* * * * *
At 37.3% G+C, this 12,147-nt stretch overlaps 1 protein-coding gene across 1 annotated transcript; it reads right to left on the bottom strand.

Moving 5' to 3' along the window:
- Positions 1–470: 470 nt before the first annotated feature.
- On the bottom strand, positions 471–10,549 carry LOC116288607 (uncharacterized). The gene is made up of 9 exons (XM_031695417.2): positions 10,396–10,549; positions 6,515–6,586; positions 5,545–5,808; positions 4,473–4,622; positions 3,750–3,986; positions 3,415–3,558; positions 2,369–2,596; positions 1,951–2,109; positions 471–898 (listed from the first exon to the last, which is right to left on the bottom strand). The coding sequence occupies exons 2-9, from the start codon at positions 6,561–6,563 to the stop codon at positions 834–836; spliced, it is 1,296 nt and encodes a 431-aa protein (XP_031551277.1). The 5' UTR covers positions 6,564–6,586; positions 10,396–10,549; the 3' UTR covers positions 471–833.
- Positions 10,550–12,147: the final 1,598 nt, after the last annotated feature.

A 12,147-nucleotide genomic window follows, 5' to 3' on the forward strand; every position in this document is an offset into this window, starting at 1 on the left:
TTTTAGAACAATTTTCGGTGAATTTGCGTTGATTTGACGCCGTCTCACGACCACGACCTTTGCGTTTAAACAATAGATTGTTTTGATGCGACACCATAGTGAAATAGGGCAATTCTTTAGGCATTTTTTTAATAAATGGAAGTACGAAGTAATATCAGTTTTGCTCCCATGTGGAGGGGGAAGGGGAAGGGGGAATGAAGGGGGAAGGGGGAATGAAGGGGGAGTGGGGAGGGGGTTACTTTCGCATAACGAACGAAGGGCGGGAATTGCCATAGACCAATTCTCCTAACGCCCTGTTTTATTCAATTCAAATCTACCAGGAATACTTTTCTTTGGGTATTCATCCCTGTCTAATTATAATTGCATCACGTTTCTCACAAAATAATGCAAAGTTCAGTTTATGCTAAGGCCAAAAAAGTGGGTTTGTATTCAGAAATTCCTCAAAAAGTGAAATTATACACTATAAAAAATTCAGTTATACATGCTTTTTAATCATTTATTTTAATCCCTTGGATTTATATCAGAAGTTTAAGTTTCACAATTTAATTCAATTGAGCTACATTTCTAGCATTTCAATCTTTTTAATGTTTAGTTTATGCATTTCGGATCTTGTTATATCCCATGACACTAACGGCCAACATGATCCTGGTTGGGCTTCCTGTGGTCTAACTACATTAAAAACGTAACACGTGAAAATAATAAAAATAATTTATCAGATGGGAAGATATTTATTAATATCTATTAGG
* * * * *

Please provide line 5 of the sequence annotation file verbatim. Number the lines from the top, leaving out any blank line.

- Positions 10,550–12,147: the final 1,598 nt, after the last annotated feature.